FORD has admitted it could have handled the timing of its factory closure – scheduled to occur on the same day Australian motorsport kicks off its most iconic Ford versus Holden battle – a little bit better.
An editorial published in the June issue of Wheels called out the carmaker for locking in its closure date of October 7, the same day as the Supercars run their qualifying sessions for the Bathurst 1000 at Mount Panorama – one of the hottest and most sacred of rivalries in Australian culture.
A report in motoring.com.au said Ford’s decision to shutter the Broadmeadows assembly line on the opening day of the Bathurst contest was “an unavoidable clash, not an intended slight”.
“We will suffer the slings and arrows, we understand that somebody might consider that an affront,” Ford Australia president Graeme Whickman told motoring.com.au.
“There is no ill-feeling behind that decision. It’s not supposed to be inflammatory to Bathurst. What happens if we do it a week later, or two days after? I think there is going to be some energy around that, so it’s a no-win situation,” he said.
“It is not a negative flip of the cap towards our customers or Bathurst at all.”
The editorial in the June issue of Wheels took Ford Australia to task over its choice of dates to end its Australian production.
“Ford’s decision to close Broadmeadows on the Bathurst 1000 weekend shows scant respect for generations of Ford fans, or to the country that supported it for 56 years,” Wheels editor Glenn Butler wrote.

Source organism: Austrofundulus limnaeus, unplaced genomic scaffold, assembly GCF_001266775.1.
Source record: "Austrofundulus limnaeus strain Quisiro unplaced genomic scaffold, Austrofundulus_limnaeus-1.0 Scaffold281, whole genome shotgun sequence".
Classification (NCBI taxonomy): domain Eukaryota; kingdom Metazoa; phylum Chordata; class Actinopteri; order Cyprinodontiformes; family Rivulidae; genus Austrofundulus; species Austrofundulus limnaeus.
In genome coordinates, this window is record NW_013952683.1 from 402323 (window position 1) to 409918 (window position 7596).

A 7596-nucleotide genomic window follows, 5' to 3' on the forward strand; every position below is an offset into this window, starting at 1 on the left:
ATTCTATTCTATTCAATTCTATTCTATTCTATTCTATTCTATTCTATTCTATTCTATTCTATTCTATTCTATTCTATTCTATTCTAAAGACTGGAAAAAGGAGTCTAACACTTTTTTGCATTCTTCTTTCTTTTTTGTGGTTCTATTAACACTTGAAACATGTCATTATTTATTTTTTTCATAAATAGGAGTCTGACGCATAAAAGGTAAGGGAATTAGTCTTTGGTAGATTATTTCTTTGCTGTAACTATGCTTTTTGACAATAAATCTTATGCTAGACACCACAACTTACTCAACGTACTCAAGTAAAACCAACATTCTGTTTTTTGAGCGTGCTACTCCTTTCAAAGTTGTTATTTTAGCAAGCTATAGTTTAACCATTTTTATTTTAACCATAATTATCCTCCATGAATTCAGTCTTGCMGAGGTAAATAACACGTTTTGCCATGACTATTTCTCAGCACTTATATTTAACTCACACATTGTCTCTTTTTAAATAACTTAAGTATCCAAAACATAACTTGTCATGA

“Coincidence or ignorance? It has to be one of those, because I can’t imagine that Ford Australia deliberately scheduled the closure to coincide with Australia’s Great Race, on which much of Ford’s Australian spirit and reputation has been built.
“Or is there some kind of bizarre deference in shuttering six decades of Australian-made pride on the same day automotive gladiators fight for honour and glory on hallowed tarmac where Ford has won 20 times, all bar two in Australian-made Falcons conceived and created at Broadmeadows.”
Ford is yet to announce how it will mark its final day as an Australian manufacturer, and is yet to announce what will be the last vehicle – a staple Falcon sedan or ute – to roll off the line.
However, it has been confirmed that it won’t be a Ford Territory; the SUV that has done much to build precious scale, and save the Australian carmaking operations by winning the hearts and wallets of a new generation of Ford buyers, and that will live on with the badge in the guise of a fully imported replacement.
Ford’s Geelong-based engine-casting plan will close in September as part of the carmaker’s staged wind-down.
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